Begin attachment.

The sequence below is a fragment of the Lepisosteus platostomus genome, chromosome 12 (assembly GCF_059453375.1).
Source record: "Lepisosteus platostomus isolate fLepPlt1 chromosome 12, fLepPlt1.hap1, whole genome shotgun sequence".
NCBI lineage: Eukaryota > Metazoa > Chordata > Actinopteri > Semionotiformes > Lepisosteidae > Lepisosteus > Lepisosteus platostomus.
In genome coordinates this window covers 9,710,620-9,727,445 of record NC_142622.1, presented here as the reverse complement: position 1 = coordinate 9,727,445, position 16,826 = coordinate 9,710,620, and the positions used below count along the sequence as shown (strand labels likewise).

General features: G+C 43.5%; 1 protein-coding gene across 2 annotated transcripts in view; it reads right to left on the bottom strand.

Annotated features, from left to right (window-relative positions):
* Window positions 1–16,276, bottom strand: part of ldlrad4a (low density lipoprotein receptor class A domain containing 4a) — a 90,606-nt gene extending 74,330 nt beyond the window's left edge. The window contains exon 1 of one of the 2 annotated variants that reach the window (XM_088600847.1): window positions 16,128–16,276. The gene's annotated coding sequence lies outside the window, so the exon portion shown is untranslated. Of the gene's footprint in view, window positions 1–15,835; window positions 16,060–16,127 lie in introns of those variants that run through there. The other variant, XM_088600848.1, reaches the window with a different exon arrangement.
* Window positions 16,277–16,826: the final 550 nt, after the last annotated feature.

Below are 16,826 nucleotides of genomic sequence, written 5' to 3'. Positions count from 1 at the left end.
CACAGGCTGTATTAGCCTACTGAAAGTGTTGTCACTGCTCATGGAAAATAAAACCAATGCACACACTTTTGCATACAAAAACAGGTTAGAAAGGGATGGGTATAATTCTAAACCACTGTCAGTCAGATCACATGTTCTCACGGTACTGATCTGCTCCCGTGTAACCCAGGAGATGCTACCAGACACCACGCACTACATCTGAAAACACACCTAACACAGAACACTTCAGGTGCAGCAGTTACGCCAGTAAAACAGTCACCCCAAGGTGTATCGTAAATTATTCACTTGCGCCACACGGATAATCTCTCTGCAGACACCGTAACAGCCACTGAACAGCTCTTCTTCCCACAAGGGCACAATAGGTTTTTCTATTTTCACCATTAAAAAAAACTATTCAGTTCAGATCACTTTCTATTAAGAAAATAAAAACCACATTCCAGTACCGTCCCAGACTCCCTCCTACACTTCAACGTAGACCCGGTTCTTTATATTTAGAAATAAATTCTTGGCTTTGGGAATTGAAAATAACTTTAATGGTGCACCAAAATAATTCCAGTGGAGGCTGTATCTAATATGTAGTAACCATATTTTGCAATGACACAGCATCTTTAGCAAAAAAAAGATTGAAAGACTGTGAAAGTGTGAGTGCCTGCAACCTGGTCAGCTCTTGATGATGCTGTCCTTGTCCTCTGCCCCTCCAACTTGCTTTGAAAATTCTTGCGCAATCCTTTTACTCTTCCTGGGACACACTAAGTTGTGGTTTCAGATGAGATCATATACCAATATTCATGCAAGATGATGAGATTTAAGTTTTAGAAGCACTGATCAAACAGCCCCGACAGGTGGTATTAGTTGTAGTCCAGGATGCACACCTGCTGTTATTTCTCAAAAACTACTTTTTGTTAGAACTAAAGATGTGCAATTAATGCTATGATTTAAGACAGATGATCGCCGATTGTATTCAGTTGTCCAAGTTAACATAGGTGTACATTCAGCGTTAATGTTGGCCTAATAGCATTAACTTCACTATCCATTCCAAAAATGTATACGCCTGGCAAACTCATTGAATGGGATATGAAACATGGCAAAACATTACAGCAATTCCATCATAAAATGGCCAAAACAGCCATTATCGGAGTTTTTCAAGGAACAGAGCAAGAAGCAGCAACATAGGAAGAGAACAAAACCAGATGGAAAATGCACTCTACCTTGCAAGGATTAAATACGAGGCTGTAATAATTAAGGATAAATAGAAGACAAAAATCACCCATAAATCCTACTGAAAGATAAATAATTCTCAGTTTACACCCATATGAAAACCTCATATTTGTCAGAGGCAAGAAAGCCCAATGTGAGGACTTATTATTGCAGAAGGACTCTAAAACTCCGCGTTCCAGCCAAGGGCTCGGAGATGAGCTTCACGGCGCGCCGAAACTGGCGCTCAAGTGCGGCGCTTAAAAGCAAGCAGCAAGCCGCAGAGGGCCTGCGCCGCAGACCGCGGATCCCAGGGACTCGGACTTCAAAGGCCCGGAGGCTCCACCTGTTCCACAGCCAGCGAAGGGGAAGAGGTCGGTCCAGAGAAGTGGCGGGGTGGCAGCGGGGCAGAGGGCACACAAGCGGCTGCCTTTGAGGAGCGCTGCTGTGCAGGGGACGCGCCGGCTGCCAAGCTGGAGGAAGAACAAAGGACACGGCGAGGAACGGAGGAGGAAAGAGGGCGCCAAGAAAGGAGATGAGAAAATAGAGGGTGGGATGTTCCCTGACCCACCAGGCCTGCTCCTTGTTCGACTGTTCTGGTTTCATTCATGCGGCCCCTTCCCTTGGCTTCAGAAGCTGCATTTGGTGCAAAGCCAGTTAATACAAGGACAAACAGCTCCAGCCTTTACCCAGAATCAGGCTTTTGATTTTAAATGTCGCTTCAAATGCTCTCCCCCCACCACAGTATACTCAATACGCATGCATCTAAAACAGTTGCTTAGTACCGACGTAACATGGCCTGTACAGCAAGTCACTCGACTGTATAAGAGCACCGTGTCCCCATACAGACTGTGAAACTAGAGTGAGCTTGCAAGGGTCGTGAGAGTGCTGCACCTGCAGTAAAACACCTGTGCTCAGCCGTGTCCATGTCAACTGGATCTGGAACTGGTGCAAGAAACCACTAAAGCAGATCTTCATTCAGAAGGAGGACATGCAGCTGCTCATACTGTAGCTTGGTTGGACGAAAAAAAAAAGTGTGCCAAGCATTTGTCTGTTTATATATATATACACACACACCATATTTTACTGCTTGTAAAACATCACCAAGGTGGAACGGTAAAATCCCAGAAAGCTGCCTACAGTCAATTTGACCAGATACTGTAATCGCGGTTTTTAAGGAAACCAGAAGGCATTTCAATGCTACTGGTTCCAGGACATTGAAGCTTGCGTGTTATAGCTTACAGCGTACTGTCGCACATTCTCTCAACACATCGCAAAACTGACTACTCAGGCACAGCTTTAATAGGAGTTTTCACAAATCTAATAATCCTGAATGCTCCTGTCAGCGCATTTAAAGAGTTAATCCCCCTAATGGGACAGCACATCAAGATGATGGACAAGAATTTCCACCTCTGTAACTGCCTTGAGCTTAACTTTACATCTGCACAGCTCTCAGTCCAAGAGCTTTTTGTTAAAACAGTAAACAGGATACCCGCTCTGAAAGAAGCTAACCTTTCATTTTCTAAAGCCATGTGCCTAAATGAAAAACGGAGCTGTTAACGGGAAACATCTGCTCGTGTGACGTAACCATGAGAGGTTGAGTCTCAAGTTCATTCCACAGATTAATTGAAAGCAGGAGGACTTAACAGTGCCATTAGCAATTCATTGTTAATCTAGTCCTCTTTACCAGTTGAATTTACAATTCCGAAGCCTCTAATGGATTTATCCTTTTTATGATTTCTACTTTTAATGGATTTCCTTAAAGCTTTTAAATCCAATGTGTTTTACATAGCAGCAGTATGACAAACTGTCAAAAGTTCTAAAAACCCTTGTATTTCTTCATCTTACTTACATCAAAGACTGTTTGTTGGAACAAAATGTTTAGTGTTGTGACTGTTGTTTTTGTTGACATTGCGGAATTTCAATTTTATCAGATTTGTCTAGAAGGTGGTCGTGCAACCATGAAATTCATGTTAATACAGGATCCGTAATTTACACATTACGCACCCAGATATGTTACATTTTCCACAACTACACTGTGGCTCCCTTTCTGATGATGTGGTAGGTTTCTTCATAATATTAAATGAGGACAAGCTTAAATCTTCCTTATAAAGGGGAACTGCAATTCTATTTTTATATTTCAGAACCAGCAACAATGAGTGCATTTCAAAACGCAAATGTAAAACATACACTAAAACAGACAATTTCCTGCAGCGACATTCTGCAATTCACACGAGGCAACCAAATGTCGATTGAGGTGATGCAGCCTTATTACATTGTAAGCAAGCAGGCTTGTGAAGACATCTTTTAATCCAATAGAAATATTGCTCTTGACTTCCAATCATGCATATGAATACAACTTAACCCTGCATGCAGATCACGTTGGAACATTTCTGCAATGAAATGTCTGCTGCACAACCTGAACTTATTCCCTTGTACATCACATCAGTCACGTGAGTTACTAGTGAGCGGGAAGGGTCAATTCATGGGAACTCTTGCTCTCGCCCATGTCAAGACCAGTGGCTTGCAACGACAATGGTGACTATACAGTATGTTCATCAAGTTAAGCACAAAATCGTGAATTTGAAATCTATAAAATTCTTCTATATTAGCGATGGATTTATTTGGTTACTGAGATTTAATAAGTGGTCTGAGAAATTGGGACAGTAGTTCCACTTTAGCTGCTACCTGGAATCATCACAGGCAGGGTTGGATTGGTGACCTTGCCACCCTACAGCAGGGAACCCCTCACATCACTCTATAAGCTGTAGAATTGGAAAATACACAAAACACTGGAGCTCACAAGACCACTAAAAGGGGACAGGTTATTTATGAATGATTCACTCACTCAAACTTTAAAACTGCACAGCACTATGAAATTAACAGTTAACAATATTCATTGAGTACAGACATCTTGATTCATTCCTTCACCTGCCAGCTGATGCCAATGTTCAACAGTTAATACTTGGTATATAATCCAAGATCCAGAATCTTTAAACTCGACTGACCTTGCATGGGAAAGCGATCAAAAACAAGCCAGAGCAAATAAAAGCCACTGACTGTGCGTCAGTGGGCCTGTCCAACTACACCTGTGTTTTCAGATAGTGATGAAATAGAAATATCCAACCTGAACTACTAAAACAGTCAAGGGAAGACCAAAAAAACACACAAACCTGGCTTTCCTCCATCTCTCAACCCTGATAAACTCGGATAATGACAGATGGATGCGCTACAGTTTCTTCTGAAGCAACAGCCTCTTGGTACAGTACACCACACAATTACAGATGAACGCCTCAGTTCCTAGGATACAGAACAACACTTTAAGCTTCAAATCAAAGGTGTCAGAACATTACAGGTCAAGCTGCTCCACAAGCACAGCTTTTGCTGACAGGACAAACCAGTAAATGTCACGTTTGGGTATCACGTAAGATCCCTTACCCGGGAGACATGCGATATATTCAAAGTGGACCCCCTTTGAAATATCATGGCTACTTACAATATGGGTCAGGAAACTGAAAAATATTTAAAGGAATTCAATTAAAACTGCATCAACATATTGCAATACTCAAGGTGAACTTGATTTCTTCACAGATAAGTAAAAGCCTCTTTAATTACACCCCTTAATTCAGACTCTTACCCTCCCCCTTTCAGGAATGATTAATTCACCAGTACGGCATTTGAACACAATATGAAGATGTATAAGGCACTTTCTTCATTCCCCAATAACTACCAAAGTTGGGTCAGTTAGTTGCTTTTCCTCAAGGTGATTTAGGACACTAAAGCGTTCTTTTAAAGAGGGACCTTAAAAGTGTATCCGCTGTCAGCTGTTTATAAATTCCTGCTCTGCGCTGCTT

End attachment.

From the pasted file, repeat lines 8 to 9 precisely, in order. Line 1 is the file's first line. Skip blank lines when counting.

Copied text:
* Window positions 16,277–16,826: the final 550 nt, after the last annotated feature.

Below are 16,826 nucleotides of genomic sequence, written 5' to 3'. Positions count from 1 at the left end.